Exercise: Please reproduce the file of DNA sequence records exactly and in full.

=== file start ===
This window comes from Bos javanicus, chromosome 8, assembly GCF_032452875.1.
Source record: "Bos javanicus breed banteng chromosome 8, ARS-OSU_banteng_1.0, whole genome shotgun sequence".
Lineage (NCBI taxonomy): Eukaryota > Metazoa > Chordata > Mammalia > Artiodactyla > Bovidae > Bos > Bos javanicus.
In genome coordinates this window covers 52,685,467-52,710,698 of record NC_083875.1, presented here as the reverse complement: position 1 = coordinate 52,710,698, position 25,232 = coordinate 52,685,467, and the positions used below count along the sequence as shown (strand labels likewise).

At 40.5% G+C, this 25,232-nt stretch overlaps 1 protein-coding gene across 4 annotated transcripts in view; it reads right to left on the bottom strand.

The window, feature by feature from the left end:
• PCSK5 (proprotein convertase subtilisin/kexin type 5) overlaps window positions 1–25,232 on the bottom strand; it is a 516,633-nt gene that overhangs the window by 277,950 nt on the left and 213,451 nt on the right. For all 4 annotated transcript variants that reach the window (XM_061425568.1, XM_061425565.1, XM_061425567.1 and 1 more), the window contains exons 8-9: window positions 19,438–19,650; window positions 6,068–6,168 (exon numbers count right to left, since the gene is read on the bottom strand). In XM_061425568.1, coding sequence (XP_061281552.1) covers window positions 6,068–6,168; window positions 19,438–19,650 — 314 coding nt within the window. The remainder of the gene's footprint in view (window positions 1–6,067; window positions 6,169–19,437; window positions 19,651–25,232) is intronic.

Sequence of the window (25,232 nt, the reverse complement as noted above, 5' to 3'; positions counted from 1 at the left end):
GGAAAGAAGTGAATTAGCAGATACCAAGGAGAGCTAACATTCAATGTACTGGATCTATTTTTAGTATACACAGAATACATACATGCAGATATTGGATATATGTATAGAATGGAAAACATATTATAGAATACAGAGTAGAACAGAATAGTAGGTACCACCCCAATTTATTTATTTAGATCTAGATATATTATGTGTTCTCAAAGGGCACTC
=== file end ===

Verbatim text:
This window comes from Bos javanicus, chromosome 8, assembly GCF_032452875.1.
Source record: "Bos javanicus breed banteng chromosome 8, ARS-OSU_banteng_1.0, whole genome shotgun sequence".
Lineage (NCBI taxonomy): Eukaryota > Metazoa > Chordata > Mammalia > Artiodactyla > Bovidae > Bos > Bos javanicus.
In genome coordinates this window covers 52,685,467-52,710,698 of record NC_083875.1, presented here as the reverse complement: position 1 = coordinate 52,710,698, position 25,232 = coordinate 52,685,467, and the positions used below count along the sequence as shown (strand labels likewise).

At 40.5% G+C, this 25,232-nt stretch overlaps 1 protein-coding gene across 4 annotated transcripts in view; it reads right to left on the bottom strand.

The window, feature by feature from the left end:
• PCSK5 (proprotein convertase subtilisin/kexin type 5) overlaps window positions 1–25,232 on the bottom strand; it is a 516,633-nt gene that overhangs the window by 277,950 nt on the left and 213,451 nt on the right. For all 4 annotated transcript variants that reach the window (XM_061425568.1, XM_061425565.1, XM_061425567.1 and 1 more), the window contains exons 8-9: window positions 19,438–19,650; window positions 6,068–6,168 (exon numbers count right to left, since the gene is read on the bottom strand). In XM_061425568.1, coding sequence (XP_061281552.1) covers window positions 6,068–6,168; window positions 19,438–19,650 — 314 coding nt within the window. The remainder of the gene's footprint in view (window positions 1–6,067; window positions 6,169–19,437; window positions 19,651–25,232) is intronic.

Sequence of the window (25,232 nt, the reverse complement as noted above, 5' to 3'; positions counted from 1 at the left end):
GGAAAGAAGTGAATTAGCAGATACCAAGGAGAGCTAACATTCAATGTACTGGATCTATTTTTAGTATACACAGAATACATACATGCAGATATTGGATATATGTATAGAATGGAAAACATATTATAGAATACAGAGTAGAACAGAATAGTAGGTACCACCCCAATTTATTTATTTAGATCTAGATATATTATGTGTTCTCAAAGGGCACTC